9. I just wanted to thank everyone for yet another great discussion that helps me so much! My 16 y.o. son was born in late July and I wish I would have given him an extra year during elementary years. I have seen so much improvement in his maturity level and math ability over this past year and I was feeling bad that I felt I needed to push him to "catch up" so he could take the SAT next year -- as a senior... and "behind." After reading this discussion yesterday I spoke to my son, his tutor, his dad and the local HS counselor and all were agreeable with the plan to repeat Junior/11th grade this year. He has not taken PSAT or any other big tests so I am RELIEVED because there is no college tests which record a grade before now. *** I can not tell you how relieved I feel to have made this decision *** My son will still be only 18 when he graduates so I don't see there being any worries on that account. I did present it as "what I should have done years ago because you are younger than most of the kids in your grade." He has been working so hard to finish Algebra (for the 2nd time) and now it is all "clicking." It would have been a shame to attempt to rush him through geometry and then Algebra II unless he was extremely motivated and even then it could have been pretty awful. Now we can take the "normal" amount of time and he has a much greater chance of success without misery. Of course, if he wants to finish early or take more dual-credit courses he always can. Thanks again for all the great discussion! Kristin in Hawaii
  10. Woot! Woot! Julie's back! Welcome, dear :thumbup1: You are definitely on the short list of people who I always read and really appreciate how much you have been willing to share and help over these years. Spring is coming.... best wishes to you and your family. Aloha, Kristin in Hawaii
  11. I will give a third recommendation for Excellence in Literature's Intro to Lit: they were mostly short stories, very interesting and the assignments were reasonably challenging. We actually did not complete the whole book in one year but much was learned and with little grumbling from the readers ;) I think it was only $29 for the e-book. I wouldn't hesitate to do it again. Best wishes! Aloha,
  12. While, like many of you, I see policy problems with the AP Program, I am finding that striving to provide a rigorous, interesting, discussion-provoking US History class this year has been enhanced by the fact that 2 of the 11 students want to take the AP Exam in May. It has spurred me to find even better means to share original documents, to challenge the students to get comfortable writing essays based on the typical AP Exam questions and the discussions and debates are great! Just my 2 cents :tongue_smilie:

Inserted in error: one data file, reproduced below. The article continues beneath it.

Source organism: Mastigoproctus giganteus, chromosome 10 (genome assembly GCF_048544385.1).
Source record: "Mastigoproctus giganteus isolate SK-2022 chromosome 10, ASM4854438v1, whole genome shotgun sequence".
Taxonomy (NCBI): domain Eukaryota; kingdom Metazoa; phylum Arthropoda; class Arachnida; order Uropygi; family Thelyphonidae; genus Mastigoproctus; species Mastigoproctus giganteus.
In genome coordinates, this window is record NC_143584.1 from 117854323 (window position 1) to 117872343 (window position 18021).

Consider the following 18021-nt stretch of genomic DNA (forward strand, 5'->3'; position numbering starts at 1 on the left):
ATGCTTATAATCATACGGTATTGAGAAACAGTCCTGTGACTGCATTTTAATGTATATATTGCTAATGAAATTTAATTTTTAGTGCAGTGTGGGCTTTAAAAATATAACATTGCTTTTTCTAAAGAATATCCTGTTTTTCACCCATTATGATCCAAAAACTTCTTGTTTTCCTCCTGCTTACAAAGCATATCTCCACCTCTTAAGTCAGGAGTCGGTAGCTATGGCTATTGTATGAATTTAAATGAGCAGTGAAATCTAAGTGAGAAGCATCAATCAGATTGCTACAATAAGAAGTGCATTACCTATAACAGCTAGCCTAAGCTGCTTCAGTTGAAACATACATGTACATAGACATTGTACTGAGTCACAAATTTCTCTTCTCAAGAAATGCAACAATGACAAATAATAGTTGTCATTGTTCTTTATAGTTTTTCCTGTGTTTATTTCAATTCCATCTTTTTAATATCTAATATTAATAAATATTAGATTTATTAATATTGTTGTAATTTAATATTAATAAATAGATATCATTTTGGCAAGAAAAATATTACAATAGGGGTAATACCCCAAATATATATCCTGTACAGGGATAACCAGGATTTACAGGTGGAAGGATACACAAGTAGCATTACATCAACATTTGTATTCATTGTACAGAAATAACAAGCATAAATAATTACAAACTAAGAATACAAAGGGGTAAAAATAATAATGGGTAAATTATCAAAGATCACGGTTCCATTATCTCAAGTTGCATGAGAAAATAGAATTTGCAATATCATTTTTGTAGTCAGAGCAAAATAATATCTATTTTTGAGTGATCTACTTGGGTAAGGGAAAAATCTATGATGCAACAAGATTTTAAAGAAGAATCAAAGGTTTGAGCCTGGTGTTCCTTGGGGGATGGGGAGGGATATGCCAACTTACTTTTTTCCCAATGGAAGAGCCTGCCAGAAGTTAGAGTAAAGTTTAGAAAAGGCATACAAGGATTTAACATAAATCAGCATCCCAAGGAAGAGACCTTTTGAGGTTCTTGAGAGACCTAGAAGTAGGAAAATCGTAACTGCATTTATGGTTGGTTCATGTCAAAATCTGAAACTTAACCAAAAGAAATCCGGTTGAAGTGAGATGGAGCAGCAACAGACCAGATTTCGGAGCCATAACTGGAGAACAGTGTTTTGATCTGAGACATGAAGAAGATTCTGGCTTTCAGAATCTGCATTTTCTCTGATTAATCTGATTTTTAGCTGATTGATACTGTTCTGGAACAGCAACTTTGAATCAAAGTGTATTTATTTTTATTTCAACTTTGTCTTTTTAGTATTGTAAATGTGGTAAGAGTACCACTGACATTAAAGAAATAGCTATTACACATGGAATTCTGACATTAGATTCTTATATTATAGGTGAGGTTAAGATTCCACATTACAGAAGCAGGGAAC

13. But I am absolutely LOVING her EIL books for my high-schoolers. Clear instructions about each unit, great lit choices, lots of supportive context ideas and websites and more. My kids are struggling a bit with the essays but we are also using the AMSCO United States History: Preparing for the Advanced Placement Examination for our text and it has great instructions to help them with essays on history topics and Analyzing Documents -- so I am not asking the kids to do extensive writing about their literature -- mostly just Author Profiles, using MLA format and such which are very well covered in EIL. Though I am also trying to fit in IEW's Student Writing Intensive C whenever I can :) Hands down, I recommend getting the IEW materials in early and I love the EIL series. Best wishes, Kristin in Hawaii
  14. ...just sharing in the "I totally understand" theme going ;) I'm teaching middle and high school American Literature and US History classes and it's all I can do to keep it straight ;) As an aside, I created a table with a schedule of text chapters and corresponding literature for every week at the beginning and then created physical folders for each student group and have that stapled there and it has saved me so many times. I also started using Haiku Learning Management Systems (they offer a free version for a single teacher working with up to 5 classes) but of course I bought the whole "pro" version for up to thousands of users and it has helped me so much to facilitate pre-planning, quizzes, rosters and so much more. If any of you teaching co-op or online classes and wants to consider using the "pro-version" just send me a PM and I will let you know how you can share in the version I bought -- it works out to $8 per student or teacher per year plus a little admin fee. I'm just so relieved to be able to keep track of it all. Though it still hasn't solved that "where did those books go" problem yet ;) Much Aloha and happily surrounded by piles of books this very fine Sunday... Kristin in Hawaii
  15. I haven't used them but have heard only really good things about them. Highest on my list of "what if I wanted to put my son in an online class..." Best wishes!